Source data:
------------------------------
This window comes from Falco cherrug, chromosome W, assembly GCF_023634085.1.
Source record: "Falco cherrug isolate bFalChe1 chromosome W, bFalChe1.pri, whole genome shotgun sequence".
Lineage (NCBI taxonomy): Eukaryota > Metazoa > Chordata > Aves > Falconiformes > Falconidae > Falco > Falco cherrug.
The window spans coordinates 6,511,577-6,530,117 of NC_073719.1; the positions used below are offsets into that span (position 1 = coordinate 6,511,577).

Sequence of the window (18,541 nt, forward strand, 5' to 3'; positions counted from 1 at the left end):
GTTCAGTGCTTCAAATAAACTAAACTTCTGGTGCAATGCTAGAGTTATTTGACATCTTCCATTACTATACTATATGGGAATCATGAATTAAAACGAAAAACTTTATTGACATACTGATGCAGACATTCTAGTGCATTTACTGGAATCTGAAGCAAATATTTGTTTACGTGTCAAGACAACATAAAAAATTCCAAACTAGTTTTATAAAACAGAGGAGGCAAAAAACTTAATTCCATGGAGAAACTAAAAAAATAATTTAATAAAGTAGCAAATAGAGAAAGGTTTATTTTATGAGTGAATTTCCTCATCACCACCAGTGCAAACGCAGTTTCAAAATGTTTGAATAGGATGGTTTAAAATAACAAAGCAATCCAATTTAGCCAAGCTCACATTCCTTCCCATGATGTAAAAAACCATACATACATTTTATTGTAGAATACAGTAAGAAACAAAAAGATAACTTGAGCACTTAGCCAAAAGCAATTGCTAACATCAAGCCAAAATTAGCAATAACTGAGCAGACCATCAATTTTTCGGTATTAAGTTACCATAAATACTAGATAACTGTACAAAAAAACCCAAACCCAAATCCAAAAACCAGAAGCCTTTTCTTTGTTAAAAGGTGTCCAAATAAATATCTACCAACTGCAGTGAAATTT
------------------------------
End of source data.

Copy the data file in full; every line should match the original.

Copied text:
This window comes from Falco cherrug, chromosome W, assembly GCF_023634085.1.
Source record: "Falco cherrug isolate bFalChe1 chromosome W, bFalChe1.pri, whole genome shotgun sequence".
Lineage (NCBI taxonomy): Eukaryota > Metazoa > Chordata > Aves > Falconiformes > Falconidae > Falco > Falco cherrug.
The window spans coordinates 6,511,577-6,530,117 of NC_073719.1; the positions used below are offsets into that span (position 1 = coordinate 6,511,577).

Sequence of the window (18,541 nt, forward strand, 5' to 3'; positions counted from 1 at the left end):
GTTCAGTGCTTCAAATAAACTAAACTTCTGGTGCAATGCTAGAGTTATTTGACATCTTCCATTACTATACTATATGGGAATCATGAATTAAAACGAAAAACTTTATTGACATACTGATGCAGACATTCTAGTGCATTTACTGGAATCTGAAGCAAATATTTGTTTACGTGTCAAGACAACATAAAAAATTCCAAACTAGTTTTATAAAACAGAGGAGGCAAAAAACTTAATTCCATGGAGAAACTAAAAAAATAATTTAATAAAGTAGCAAATAGAGAAAGGTTTATTTTATGAGTGAATTTCCTCATCACCACCAGTGCAAACGCAGTTTCAAAATGTTTGAATAGGATGGTTTAAAATAACAAAGCAATCCAATTTAGCCAAGCTCACATTCCTTCCCATGATGTAAAAAACCATACATACATTTTATTGTAGAATACAGTAAGAAACAAAAAGATAACTTGAGCACTTAGCCAAAAGCAATTGCTAACATCAAGCCAAAATTAGCAATAACTGAGCAGACCATCAATTTTTCGGTATTAAGTTACCATAAATACTAGATAACTGTACAAAAAAACCCAAACCCAAATCCAAAAACCAGAAGCCTTTTCTTTGTTAAAAGGTGTCCAAATAAATATCTACCAACTGCAGTGAAATTT